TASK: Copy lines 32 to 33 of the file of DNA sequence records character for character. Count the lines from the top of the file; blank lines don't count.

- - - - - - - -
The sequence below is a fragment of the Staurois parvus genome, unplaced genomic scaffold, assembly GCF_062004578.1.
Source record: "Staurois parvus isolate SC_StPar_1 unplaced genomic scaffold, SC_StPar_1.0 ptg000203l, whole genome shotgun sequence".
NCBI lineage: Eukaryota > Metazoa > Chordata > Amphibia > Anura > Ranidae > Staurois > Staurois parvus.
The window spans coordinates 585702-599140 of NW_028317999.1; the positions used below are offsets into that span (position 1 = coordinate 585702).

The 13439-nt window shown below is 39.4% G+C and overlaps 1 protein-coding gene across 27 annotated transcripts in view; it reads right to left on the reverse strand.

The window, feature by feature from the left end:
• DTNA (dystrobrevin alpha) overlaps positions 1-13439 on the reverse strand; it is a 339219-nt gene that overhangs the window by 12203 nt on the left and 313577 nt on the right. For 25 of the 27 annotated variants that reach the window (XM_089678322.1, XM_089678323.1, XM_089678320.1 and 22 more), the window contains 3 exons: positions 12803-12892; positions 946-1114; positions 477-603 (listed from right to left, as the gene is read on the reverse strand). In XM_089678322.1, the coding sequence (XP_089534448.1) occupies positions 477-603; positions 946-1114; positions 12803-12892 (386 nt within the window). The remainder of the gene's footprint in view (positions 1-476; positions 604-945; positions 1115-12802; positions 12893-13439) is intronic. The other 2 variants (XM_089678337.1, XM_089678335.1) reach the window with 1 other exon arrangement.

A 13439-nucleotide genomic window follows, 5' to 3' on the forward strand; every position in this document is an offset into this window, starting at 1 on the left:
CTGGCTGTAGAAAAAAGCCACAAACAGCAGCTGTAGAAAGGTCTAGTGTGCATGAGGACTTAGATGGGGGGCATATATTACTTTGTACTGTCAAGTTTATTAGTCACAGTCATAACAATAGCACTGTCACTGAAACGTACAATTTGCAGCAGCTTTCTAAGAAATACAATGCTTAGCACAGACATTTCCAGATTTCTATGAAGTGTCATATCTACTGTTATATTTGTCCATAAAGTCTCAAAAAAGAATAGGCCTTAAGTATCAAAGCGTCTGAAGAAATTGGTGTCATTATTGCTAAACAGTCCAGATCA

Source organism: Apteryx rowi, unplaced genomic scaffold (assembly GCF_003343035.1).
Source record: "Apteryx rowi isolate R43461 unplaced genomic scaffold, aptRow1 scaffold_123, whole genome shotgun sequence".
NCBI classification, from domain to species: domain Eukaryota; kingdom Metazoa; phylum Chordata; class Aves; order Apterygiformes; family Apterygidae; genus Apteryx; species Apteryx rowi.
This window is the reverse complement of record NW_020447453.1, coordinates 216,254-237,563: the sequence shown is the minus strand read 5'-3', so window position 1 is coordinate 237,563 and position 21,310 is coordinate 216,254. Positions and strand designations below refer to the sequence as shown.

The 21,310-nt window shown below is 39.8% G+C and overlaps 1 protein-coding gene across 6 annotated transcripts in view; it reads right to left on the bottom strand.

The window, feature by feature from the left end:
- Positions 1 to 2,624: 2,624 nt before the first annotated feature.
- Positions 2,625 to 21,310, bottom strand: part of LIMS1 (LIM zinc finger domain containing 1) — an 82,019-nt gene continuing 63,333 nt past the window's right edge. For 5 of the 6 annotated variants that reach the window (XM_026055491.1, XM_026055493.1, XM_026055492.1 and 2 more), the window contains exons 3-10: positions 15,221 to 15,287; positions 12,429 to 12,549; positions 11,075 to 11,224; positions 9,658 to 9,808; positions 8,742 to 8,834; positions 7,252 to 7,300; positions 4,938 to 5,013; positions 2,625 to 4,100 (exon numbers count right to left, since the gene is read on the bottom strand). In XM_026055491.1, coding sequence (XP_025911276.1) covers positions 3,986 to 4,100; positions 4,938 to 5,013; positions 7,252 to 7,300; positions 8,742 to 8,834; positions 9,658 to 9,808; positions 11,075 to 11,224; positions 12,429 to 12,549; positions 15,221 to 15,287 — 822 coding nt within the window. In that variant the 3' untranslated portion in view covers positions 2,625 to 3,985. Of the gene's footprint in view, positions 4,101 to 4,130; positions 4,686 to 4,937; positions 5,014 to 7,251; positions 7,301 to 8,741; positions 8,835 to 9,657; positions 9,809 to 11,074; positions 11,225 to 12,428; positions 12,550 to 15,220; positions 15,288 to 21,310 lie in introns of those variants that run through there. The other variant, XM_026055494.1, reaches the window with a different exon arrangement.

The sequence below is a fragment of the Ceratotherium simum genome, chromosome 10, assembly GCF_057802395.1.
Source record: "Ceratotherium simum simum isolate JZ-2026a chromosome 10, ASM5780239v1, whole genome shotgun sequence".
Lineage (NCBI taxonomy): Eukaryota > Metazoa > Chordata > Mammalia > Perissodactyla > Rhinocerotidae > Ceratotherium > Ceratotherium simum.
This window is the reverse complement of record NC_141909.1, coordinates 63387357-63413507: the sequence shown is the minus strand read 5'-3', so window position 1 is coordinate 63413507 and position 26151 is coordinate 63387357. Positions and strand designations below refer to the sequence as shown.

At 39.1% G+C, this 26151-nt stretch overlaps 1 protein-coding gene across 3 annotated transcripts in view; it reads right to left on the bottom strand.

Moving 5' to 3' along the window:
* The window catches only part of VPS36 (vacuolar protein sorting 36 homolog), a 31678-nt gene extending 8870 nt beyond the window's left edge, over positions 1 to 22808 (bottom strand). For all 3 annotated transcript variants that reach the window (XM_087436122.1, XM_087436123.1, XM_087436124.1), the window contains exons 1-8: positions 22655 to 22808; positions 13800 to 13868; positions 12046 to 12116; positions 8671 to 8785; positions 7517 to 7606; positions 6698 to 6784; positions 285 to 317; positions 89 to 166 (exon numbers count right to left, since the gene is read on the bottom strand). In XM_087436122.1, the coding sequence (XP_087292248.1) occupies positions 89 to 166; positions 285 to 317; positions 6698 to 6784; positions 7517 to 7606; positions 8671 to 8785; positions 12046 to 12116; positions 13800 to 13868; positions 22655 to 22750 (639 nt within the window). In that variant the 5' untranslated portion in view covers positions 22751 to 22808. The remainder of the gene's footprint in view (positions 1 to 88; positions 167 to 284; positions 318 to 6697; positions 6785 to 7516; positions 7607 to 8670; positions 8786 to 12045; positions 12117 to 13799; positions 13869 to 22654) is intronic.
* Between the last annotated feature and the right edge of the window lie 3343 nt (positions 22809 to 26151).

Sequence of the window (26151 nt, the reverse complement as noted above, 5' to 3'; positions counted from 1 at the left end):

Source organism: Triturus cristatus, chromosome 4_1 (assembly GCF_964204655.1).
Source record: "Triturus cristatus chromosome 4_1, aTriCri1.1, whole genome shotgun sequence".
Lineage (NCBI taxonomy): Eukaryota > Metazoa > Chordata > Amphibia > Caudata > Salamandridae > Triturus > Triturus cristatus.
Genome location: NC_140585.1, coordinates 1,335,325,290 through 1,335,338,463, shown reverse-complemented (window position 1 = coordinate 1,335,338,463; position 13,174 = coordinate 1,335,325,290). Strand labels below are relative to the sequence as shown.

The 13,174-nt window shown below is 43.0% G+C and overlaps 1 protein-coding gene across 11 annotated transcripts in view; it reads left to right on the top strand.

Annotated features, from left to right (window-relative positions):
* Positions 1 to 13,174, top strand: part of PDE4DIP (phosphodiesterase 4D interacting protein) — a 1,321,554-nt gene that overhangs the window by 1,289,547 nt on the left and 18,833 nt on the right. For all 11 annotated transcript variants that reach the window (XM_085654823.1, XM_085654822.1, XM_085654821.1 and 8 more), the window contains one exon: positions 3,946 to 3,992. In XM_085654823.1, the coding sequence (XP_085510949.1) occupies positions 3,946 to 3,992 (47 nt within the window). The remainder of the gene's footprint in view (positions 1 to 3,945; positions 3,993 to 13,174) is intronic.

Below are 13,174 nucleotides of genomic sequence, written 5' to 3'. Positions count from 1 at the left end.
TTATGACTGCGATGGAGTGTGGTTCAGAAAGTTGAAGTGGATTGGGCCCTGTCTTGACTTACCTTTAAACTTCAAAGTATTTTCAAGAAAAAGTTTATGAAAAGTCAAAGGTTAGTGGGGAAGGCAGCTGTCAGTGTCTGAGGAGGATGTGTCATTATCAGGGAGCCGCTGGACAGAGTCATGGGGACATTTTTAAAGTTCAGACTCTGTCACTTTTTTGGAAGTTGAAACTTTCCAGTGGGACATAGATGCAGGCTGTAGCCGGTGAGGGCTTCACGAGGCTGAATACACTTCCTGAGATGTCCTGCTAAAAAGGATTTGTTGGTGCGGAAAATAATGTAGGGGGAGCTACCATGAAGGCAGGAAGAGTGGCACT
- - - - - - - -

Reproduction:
Annotated features, from left to right (window-relative positions):
* Positions 1 to 13,174, top strand: part of PDE4DIP (phosphodiesterase 4D interacting protein) — a 1,321,554-nt gene that overhangs the window by 1,289,547 nt on the left and 18,833 nt on the right. For all 11 annotated transcript variants that reach the window (XM_085654823.1, XM_085654822.1, XM_085654821.1 and 8 more), the window contains one exon: positions 3,946 to 3,992. In XM_085654823.1, the coding sequence (XP_085510949.1) occupies positions 3,946 to 3,992 (47 nt within the window). The remainder of the gene's footprint in view (positions 1 to 3,945; positions 3,993 to 13,174) is intronic.